Any dedicated bargain hunter who scours the Long Island listings is not surprised to find among the most deeply discounted entries one of two notations: foreclosure or short sale.
Everyone knows what the “foreclosure” designation means—it’s been repossessed by the bank. It’s an REO (real estate owned). By discounting the asking price, the lending entity invites buyers to take the property off its books. It is here that the economists’ favorite acronym, “TANSTAAFL” (There Ain’t No Such Thing As A Free Lunch), comes into play. Foreclosed properties have frequently been neglected by their previous owners, who are not happy campers. So the cost of rehabilitation must be factored in before any offer is made. Still, foreclosures can represent real opportunities for buyers with patience and determination.
Slightly different are foreclosures’ first cousins: Long Island’s short sale listings. There are any number of unforeseen circumstances that can cause an owner to fall into financial distress, but when their home has to be repossessed, the impact on the borrower’s credit is immediate and drastic. It can make finding a new place to live difficult, and can even make future employers hesitate to hire someone whose record includes that kind of hefty unpaid debt.
Hungtington properties which fall in the “short sale” category are those in which the borrower has been unable to keep up with the mortgage payments, but who is arranging for the lender to agree to accept a payoff that’s less than the full amount owed. When a short sale is finalized, the result is still some damage to the original borrower’s credit, but less than had a foreclosure proceeded. The buyer will benefit from what should be a substantially lower price than a comparable Suffolk County property would bring—and a home that is usually in better condition. An eager lender can also sometimes offer favorable financing terms, too.
But remembering what the economists say about TANSTAAFL, there are also these points to keep in mind:
- Short sales involve extra bureaucratic red tape. The fine print includes items such as the lender having to approve details of the sale—and that can result in nerve-racking delays.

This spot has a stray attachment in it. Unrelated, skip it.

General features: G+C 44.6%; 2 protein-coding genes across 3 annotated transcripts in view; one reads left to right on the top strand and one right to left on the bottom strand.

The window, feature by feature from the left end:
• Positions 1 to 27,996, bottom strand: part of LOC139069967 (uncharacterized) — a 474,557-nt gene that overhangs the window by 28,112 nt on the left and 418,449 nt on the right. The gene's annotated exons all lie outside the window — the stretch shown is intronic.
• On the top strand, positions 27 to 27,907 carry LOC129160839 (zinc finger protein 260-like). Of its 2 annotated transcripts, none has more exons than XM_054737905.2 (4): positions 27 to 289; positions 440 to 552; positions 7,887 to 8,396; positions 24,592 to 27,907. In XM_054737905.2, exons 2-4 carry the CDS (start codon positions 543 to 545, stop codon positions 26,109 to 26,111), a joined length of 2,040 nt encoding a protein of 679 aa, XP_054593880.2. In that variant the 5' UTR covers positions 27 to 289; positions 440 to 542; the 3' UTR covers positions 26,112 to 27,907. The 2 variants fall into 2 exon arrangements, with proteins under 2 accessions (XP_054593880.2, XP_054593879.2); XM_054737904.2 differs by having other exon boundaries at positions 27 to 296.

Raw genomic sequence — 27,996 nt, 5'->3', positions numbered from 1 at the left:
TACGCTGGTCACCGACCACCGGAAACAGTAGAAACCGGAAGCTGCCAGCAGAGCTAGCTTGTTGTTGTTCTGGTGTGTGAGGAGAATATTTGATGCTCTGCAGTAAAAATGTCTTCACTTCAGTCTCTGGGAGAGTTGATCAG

- Although the owner is usually trying to keep a short sale property in good shape to facilitate the deal, banks won’t allow a short sale until the borrower has seriously fallen behind in payments. That can mean an inability to keep up with the expense of proper maintenance. As in a foreclosure, canny short sale buyers make certain they know the cost of rehabilitation.
- The possibility of sticky legal issues needs to be recognized. For instance, if the seller has filed for bankruptcy, it could squelch the whole deal. Negotiating a short sale can be considered a “collection activity”—and those aren’t allowed in most bankruptcy courts.
If one of Huntington’s foreclosure or short sale-denoted listings has grabbed your attention, I can help. It will require attending to some technical issues attached to the specific property—but I’ll be pleased to help you navigate the process from beginning to end!
Thanks again for tuning in!
For more information, or if you would like to speak with a Core Real Estate Advisor you may call (844) 211-5053 or send an email to firstname.lastname@example.org. You may also visit our website at www.corelisted.com
If you are require an immediate offer or you need help negotiating a short sale, for no obligation or fees contact our subsidiary company ParkCity at (844) 211-5053 or (917) 525-3516 you can also check the website at www.callparkcity.com
Anthony Manzolillo is the Principal Broker for Core Real Estate Advisors, Inc. Core has agents specializing in both Residential and Commercial properties. Anthony Manzolillo started his career in real estate working for a private equity firm. In his role as the Director of Acquisitions, Anthony has been involved in acquiring over 50 multi-family properties worth over 300MM. He has been the lead agent for helping lenders such as Bank of America, JP Morgan Chase, Country Wide, Litton Loans, Green-Tree, and Compass Bank dispose of hundreds of distressed properties. Anthony’s most recent accomplishment is working as a consultant for NY Rising and GOSR, whereby he was directly involved in the acquisition of over 600 homes substantially damaged by Hurricane Sandy.